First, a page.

The use of biological crop protection products or “biologicals” in vegetable and specialty crops is not a new idea, just one that is increasing in popularity.
The name sells itself. Biologicals represent a group of products derived from living organisms. Growers utilize environmentally friendly biologicals in combination with appropriate chemical applications to provide added protection against pests, diseases and weeds.
THE OLD WITH THE NEW
“These products have been around for a long time, before the chemical age, if you will. This is how farmers farmed,” says Dean Craine, ag market business development manager with Douglas Plant Health. “This is how growers grew crops and learned how to do it well, whether with manures or compost or whatever resource they had that they turned into something useful. We call it our grandfathers’ way of farming.”
Craine says teaming today’s technology — including precision agriculture, NDVI photography and satellite imagery — with these old and very safe biologicals makes for a successful combination. “It’s where we need to head,” he says.
The agricultural biological market has increased in importance due to various reasons. The world’s population continues to skyrocket. There are approximately 7.8 billion people in the world, up from 6.1 billion in 2000. A growing world population means more mouths to feed and increased dependence on farmers to be more innovative in trying to meet demand.
Sustainability is always an issue of importance as growers in the Southeast contend with pests, diseases, decreased market prices and imports from Mexico.
GETTING IT RIGHT
Biologicals help meet those needs, but they need to be the right situation for the right farmer in the right region. Due to an overabundance of supplies being offered, growers need to be aware of what product is right for their farming operation.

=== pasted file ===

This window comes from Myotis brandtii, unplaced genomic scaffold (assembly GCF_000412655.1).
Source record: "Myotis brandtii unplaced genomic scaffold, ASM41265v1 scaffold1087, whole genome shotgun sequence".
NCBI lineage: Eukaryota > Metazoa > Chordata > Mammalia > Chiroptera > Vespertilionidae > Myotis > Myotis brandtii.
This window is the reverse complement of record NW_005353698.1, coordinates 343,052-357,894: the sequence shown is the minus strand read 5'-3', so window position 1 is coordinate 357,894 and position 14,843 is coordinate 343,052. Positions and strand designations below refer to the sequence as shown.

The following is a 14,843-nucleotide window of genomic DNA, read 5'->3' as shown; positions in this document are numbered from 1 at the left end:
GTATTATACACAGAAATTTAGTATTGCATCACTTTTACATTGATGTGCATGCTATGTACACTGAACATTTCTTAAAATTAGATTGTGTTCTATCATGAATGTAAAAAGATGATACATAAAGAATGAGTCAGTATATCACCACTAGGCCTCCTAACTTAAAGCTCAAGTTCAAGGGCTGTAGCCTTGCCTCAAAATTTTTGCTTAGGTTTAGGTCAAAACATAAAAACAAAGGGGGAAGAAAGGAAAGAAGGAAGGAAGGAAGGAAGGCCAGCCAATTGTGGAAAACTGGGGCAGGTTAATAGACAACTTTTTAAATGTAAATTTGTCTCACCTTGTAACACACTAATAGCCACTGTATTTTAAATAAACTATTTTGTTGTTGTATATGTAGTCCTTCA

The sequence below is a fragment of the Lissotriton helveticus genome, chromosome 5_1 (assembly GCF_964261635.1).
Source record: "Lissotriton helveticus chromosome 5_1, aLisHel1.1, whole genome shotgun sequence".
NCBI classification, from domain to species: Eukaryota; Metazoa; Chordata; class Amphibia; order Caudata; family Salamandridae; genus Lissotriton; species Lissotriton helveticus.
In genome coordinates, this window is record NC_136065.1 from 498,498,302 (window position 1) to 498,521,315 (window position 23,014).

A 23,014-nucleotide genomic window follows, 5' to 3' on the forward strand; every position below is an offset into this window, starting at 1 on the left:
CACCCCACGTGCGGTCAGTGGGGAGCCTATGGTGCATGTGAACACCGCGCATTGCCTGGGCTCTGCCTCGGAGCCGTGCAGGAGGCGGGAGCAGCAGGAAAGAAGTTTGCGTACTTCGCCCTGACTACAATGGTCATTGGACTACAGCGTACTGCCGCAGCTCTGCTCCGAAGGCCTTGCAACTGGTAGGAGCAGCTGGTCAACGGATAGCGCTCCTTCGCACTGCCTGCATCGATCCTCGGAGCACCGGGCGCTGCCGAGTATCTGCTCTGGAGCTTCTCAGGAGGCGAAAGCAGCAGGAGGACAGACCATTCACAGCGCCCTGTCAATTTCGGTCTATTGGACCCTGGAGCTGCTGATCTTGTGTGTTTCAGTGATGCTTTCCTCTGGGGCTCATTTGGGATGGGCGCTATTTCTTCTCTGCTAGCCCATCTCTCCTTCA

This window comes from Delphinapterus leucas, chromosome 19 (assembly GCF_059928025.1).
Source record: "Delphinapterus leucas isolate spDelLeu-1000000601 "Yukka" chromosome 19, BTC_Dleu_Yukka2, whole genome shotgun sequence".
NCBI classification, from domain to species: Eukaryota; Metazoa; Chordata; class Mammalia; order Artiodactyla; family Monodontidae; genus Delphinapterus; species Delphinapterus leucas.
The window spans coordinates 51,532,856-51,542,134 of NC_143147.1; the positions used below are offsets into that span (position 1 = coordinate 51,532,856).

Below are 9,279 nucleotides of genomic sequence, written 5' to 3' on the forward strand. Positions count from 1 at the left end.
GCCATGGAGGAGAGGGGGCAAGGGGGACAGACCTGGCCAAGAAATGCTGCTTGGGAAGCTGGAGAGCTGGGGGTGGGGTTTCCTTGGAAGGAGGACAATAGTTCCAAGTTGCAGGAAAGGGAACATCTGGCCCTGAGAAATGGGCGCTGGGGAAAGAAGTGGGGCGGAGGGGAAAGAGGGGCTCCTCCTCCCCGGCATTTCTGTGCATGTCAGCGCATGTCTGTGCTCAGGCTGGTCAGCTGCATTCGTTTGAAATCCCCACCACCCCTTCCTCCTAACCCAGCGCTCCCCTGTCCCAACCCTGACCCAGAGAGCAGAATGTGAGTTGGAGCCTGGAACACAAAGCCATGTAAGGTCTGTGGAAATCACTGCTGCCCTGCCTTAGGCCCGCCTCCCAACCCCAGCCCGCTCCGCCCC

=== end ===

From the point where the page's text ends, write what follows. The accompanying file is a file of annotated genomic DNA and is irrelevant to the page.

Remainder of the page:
“There have been many solutions that don’t stand up over time. They all probably worked somewhere once, but when you run across products said to work everywhere, obviously, you need to be skeptical,” Craine advises. “Look for products with a track record, some history, some data and sound science. This must be the way the grower comes at it. As a grower, it can be very frustrating to sort through all the noise.”
Industry experts classify biologicals into three categories: Biostimulants (liquid manure compost and seaweed extracts, for example), biopesticides (including Bacillus thuringiensis and mineral oil) and biofertility products (such as Rhizobium and Azotobacter bacteria).
When biofertility products get established in the soil, they can increase nutrient availability. Some of these products are synergistic, which allows for greater success when used in combination with each other.
“Those biofertilizers require the right biostimulants with them,” Craine says. “We generally define biostimulants as carbon products that feed biofertilizers and biopesticides. Biopesticides are products that have been studied carefully and can specifically target pests, whether they are diseases, insects or weeds. A lot of new work is pairing the right biostimulant with the right biofertilizer or biopesticide. This increases the biofertilizer or biopesticide’s adaptability and gives it a better shot at establishing in the soil or on a plant to do what it’s good at.
“If we’re going to replace some of the harsher chemistries, that’s how it’s going to be done, by pairing the right products to maximize their effectiveness.”